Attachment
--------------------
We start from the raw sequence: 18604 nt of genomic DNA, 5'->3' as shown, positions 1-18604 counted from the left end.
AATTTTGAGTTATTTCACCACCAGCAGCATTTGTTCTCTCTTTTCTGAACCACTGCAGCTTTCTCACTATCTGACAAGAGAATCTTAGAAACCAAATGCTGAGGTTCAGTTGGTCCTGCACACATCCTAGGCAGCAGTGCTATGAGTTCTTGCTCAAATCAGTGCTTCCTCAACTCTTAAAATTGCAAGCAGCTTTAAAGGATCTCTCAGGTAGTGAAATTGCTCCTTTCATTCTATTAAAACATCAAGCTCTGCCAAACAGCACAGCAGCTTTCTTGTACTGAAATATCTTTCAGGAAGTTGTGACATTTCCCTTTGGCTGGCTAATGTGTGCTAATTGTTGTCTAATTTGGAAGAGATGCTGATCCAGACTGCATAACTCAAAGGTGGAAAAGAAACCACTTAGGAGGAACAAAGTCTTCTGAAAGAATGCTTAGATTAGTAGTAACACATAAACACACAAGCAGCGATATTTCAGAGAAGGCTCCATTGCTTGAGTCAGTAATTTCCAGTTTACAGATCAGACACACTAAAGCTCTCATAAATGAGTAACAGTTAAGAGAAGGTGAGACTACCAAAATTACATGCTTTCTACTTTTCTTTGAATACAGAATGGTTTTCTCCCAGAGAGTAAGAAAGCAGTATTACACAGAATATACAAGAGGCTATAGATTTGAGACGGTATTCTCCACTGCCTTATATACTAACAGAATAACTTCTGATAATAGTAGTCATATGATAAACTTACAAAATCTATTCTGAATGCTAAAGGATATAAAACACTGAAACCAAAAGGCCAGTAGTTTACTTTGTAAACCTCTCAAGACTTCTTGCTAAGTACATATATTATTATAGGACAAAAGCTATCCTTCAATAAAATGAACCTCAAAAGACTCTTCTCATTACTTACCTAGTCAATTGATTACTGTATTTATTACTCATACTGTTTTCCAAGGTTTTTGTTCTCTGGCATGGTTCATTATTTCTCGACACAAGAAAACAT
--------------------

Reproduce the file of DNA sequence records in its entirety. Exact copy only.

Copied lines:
We start from the raw sequence: 18604 nt of genomic DNA, 5'->3' as shown, positions 1-18604 counted from the left end.
AATTTTGAGTTATTTCACCACCAGCAGCATTTGTTCTCTCTTTTCTGAACCACTGCAGCTTTCTCACTATCTGACAAGAGAATCTTAGAAACCAAATGCTGAGGTTCAGTTGGTCCTGCACACATCCTAGGCAGCAGTGCTATGAGTTCTTGCTCAAATCAGTGCTTCCTCAACTCTTAAAATTGCAAGCAGCTTTAAAGGATCTCTCAGGTAGTGAAATTGCTCCTTTCATTCTATTAAAACATCAAGCTCTGCCAAACAGCACAGCAGCTTTCTTGTACTGAAATATCTTTCAGGAAGTTGTGACATTTCCCTTTGGCTGGCTAATGTGTGCTAATTGTTGTCTAATTTGGAAGAGATGCTGATCCAGACTGCATAACTCAAAGGTGGAAAAGAAACCACTTAGGAGGAACAAAGTCTTCTGAAAGAATGCTTAGATTAGTAGTAACACATAAACACACAAGCAGCGATATTTCAGAGAAGGCTCCATTGCTTGAGTCAGTAATTTCCAGTTTACAGATCAGACACACTAAAGCTCTCATAAATGAGTAACAGTTAAGAGAAGGTGAGACTACCAAAATTACATGCTTTCTACTTTTCTTTGAATACAGAATGGTTTTCTCCCAGAGAGTAAGAAAGCAGTATTACACAGAATATACAAGAGGCTATAGATTTGAGACGGTATTCTCCACTGCCTTATATACTAACAGAATAACTTCTGATAATAGTAGTCATATGATAAACTTACAAAATCTATTCTGAATGCTAAAGGATATAAAACACTGAAACCAAAAGGCCAGTAGTTTACTTTGTAAACCTCTCAAGACTTCTTGCTAAGTACATATATTATTATAGGACAAAAGCTATCCTTCAATAAAATGAACCTCAAAAGACTCTTCTCATTACTTACCTAGTCAATTGATTACTGTATTTATTACTCATACTGTTTTCCAAGGTTTTTGTTCTCTGGCATGGTTCATTATTTCTCGACACAAGAAAACAT